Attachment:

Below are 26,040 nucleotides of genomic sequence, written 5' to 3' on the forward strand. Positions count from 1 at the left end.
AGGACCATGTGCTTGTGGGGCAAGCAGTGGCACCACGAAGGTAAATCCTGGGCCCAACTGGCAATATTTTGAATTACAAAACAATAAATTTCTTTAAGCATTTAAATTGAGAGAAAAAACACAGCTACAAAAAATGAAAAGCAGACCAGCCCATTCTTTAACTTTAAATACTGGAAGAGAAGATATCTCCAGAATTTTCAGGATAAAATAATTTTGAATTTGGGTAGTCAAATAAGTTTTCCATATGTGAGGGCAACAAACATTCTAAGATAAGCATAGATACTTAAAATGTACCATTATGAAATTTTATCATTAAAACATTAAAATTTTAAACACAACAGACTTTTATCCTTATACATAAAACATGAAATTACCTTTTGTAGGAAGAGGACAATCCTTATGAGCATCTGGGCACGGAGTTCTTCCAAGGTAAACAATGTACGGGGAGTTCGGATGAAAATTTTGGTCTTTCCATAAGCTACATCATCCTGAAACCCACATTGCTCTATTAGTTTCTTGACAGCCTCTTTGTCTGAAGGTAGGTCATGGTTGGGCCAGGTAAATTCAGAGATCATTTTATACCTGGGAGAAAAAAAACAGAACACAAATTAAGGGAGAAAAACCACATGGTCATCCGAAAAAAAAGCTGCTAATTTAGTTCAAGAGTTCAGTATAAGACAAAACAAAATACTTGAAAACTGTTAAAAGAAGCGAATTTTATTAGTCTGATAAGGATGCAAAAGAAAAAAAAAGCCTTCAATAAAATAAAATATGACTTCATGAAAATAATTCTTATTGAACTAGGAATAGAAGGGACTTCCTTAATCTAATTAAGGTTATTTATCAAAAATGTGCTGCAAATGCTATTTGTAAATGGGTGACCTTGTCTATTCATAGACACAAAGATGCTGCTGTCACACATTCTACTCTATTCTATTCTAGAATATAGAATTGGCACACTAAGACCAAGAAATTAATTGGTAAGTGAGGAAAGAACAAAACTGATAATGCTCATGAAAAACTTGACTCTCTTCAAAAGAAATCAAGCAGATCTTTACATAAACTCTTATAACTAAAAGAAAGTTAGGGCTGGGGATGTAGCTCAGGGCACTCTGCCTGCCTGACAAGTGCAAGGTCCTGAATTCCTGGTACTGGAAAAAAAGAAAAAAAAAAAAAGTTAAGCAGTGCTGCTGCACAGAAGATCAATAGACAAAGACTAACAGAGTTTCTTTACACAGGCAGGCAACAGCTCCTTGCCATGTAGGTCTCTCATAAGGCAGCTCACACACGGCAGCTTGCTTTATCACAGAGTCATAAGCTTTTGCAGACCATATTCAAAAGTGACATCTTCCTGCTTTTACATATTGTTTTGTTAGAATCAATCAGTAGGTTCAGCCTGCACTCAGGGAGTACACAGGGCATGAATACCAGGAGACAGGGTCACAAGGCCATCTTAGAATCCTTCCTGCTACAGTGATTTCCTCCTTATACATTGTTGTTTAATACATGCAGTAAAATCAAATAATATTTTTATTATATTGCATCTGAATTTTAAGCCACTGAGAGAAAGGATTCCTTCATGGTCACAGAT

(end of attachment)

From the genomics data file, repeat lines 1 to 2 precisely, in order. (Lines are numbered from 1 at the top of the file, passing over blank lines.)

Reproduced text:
Below are 26,040 nucleotides of genomic sequence, written 5' to 3' on the forward strand. Positions count from 1 at the left end.
AGGACCATGTGCTTGTGGGGCAAGCAGTGGCACCACGAAGGTAAATCCTGGGCCCAACTGGCAATATTTTGAATTACAAAACAATAAATTTCTTTAAGCATTTAAATTGAGAGAAAAAACACAGCTACAAAAAATGAAAAGCAGACCAGCCCATTCTTTAACTTTAAATACTGGAAGAGAAGATATCTCCAGAATTTTCAGGATAAAATAATTTTGAATTTGGGTAGTCAAATAAGTTTTCCATATGTGAGGGCAACAAACATTCTAAGATAAGCATAGATACTTAAAATGTACCATTATGAAATTTTATCATTAAAACATTAAAATTTTAAACACAACAGACTTTTATCCTTATACATAAAACATGAAATTACCTTTTGTAGGAAGAGGACAATCCTTATGAGCATCTGGGCACGGAGTTCTTCCAAGGTAAACAATGTACGGGGAGTTCGGATGAAAATTTTGGTCTTTCCATAAGCTACATCATCCTGAAACCCACATTGCTCTATTAGTTTCTTGACAGCCTCTTTGTCTGAAGGTAGGTCATGGTTGGGCCAGGTAAATTCAGAGATCATTTTATACCTGGGAGAAAAAAAACAGAACACAAATTAAGGGAGAAAAACCACATGGTCATCCGAAAAAAAAGCTGCTAATTTAGTTCAAGAGTTCAGTATAAGACAAAACAAAATACTTGAAAACTGTTAAAAGAAGCGAATTTTATTAGTCTGATAAGGATGCAAAAGAAAAAAAAAGCCTTCAATAAAATAAAATATGACTTCATGAAAATAATTCTTATTGAACTAGGAATAGAAGGGACTTCCTTAATCTAATTAAGGTTATTTATCAAAAATGTGCTGCAAATGCTATTTGTAAATGGGTGACCTTGTCTATTCATAGACACAAAGATGCTGCTGTCACACATTCTACTCTATTCTATTCTAGAATATAGAATTGGCACACTAAGACCAAGAAATTAATTGGTAAGTGAGGAAAGAACAAAACTGATAATGCTCATGAAAAACTTGACTCTCTTCAAAAGAAATCAAGCAGATCTTTACATAAACTCTTATAACTAAAAGAAAGTTAGGGCTGGGGATGTAGCTCAGGGCACTCTGCCTGCCTGACAAGTGCAAGGTCCTGAATTCCTGGTACTGGAAAAAAAGAAAAAAAAAAAAAGTTAAGCAGTGCTGCTGCACAGAAGATCAATAGACAAAGACTAACAGAGTTTCTTTACACAGGCAGGCAACAGCTCCTTGCCATGTAGGTCTCTCATAAGGCAGCTCACACACGGCAGCTTGCTTTATCACAGAGTCATAAGCTTTTGCAGACCATATTCAAAAGTGACATCTTCCTGCTTTTACATATTGTTTTGTTAGAATCAATCAGTAGGTTCAGCCTGCACTCAGGGAGTACACAGGGCATGAATACCAGGAGACAGGGTCACAAGGCCATCTTAGAATCCTTCCTGCTACAGTGATTTCCTCCTTATACATTGTTGTTTAATACATGCAGTAAAATCAAATAATATTTTTATTATATTGCATCTGAATTTTAAGCCACTGAGAGAAAGGATTCCTTCATGGTCACAGAT